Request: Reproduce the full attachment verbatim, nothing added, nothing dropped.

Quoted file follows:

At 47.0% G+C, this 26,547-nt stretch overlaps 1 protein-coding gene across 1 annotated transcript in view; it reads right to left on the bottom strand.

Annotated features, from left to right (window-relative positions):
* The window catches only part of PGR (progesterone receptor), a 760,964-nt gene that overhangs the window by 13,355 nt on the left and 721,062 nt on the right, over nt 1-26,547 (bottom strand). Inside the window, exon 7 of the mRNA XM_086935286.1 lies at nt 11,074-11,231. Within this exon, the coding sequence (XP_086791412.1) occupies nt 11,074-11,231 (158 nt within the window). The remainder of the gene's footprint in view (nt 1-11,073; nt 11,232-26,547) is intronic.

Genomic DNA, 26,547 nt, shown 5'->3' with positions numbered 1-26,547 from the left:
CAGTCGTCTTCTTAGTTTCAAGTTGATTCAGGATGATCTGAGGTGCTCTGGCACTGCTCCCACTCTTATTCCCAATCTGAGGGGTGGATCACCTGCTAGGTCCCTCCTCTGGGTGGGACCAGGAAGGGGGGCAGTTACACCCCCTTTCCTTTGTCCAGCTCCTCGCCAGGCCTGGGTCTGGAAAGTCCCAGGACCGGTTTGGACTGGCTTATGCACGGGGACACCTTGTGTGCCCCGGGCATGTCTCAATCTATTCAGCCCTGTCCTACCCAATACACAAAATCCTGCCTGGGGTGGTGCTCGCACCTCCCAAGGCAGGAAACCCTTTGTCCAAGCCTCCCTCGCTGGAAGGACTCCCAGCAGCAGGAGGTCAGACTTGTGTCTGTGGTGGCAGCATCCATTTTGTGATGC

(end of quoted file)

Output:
At 47.0% G+C, this 26,547-nt stretch overlaps 1 protein-coding gene across 1 annotated transcript in view; it reads right to left on the bottom strand.

Annotated features, from left to right (window-relative positions):
* The window catches only part of PGR (progesterone receptor), a 760,964-nt gene that overhangs the window by 13,355 nt on the left and 721,062 nt on the right, over nt 1-26,547 (bottom strand). Inside the window, exon 7 of the mRNA XM_086935286.1 lies at nt 11,074-11,231. Within this exon, the coding sequence (XP_086791412.1) occupies nt 11,074-11,231 (158 nt within the window). The remainder of the gene's footprint in view (nt 1-11,073; nt 11,232-26,547) is intronic.

Genomic DNA, 26,547 nt, shown 5'->3' with positions numbered 1-26,547 from the left:
CAGTCGTCTTCTTAGTTTCAAGTTGATTCAGGATGATCTGAGGTGCTCTGGCACTGCTCCCACTCTTATTCCCAATCTGAGGGGTGGATCACCTGCTAGGTCCCTCCTCTGGGTGGGACCAGGAAGGGGGGCAGTTACACCCCCTTTCCTTTGTCCAGCTCCTCGCCAGGCCTGGGTCTGGAAAGTCCCAGGACCGGTTTGGACTGGCTTATGCACGGGGACACCTTGTGTGCCCCGGGCATGTCTCAATCTATTCAGCCCTGTCCTACCCAATACACAAAATCCTGCCTGGGGTGGTGCTCGCACCTCCCAAGGCAGGAAACCCTTTGTCCAAGCCTCCCTCGCTGGAAGGACTCCCAGCAGCAGGAGGTCAGACTTGTGTCTGTGGTGGCAGCATCCATTTTGTGATGC